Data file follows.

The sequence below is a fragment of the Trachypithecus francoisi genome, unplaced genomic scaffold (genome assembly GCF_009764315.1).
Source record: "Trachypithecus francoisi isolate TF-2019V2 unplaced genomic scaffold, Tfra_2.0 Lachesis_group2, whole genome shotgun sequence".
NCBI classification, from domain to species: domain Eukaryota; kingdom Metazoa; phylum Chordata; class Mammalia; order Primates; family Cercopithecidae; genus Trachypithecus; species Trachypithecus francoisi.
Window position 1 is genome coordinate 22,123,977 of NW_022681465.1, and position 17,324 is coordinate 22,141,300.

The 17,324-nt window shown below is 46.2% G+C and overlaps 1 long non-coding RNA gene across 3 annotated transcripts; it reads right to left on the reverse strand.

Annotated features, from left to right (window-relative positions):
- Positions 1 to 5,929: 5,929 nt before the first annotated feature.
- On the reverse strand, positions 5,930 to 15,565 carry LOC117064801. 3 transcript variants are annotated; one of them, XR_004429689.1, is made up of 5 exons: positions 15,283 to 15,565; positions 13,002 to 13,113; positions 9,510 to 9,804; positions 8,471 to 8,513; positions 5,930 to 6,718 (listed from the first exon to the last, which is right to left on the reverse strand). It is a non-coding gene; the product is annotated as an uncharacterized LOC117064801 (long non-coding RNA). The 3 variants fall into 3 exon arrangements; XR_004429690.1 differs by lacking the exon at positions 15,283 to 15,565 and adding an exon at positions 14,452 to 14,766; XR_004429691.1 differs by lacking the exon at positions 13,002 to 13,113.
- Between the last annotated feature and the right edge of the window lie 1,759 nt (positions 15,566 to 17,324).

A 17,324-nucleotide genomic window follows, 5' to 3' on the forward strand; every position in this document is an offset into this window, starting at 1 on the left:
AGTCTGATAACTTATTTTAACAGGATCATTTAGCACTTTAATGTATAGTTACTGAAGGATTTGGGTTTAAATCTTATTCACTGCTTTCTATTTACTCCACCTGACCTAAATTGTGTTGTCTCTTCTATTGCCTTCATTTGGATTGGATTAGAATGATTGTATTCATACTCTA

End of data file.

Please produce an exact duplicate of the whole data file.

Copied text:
The sequence below is a fragment of the Trachypithecus francoisi genome, unplaced genomic scaffold (genome assembly GCF_009764315.1).
Source record: "Trachypithecus francoisi isolate TF-2019V2 unplaced genomic scaffold, Tfra_2.0 Lachesis_group2, whole genome shotgun sequence".
NCBI classification, from domain to species: domain Eukaryota; kingdom Metazoa; phylum Chordata; class Mammalia; order Primates; family Cercopithecidae; genus Trachypithecus; species Trachypithecus francoisi.
Window position 1 is genome coordinate 22,123,977 of NW_022681465.1, and position 17,324 is coordinate 22,141,300.

The 17,324-nt window shown below is 46.2% G+C and overlaps 1 long non-coding RNA gene across 3 annotated transcripts; it reads right to left on the reverse strand.

Annotated features, from left to right (window-relative positions):
- Positions 1 to 5,929: 5,929 nt before the first annotated feature.
- On the reverse strand, positions 5,930 to 15,565 carry LOC117064801. 3 transcript variants are annotated; one of them, XR_004429689.1, is made up of 5 exons: positions 15,283 to 15,565; positions 13,002 to 13,113; positions 9,510 to 9,804; positions 8,471 to 8,513; positions 5,930 to 6,718 (listed from the first exon to the last, which is right to left on the reverse strand). It is a non-coding gene; the product is annotated as an uncharacterized LOC117064801 (long non-coding RNA). The 3 variants fall into 3 exon arrangements; XR_004429690.1 differs by lacking the exon at positions 15,283 to 15,565 and adding an exon at positions 14,452 to 14,766; XR_004429691.1 differs by lacking the exon at positions 13,002 to 13,113.
- Between the last annotated feature and the right edge of the window lie 1,759 nt (positions 15,566 to 17,324).

A 17,324-nucleotide genomic window follows, 5' to 3' on the forward strand; every position in this document is an offset into this window, starting at 1 on the left:
AGTCTGATAACTTATTTTAACAGGATCATTTAGCACTTTAATGTATAGTTACTGAAGGATTTGGGTTTAAATCTTATTCACTGCTTTCTATTTACTCCACCTGACCTAAATTGTGTTGTCTCTTCTATTGCCTTCATTTGGATTGGATTAGAATGATTGTATTCATACTCTA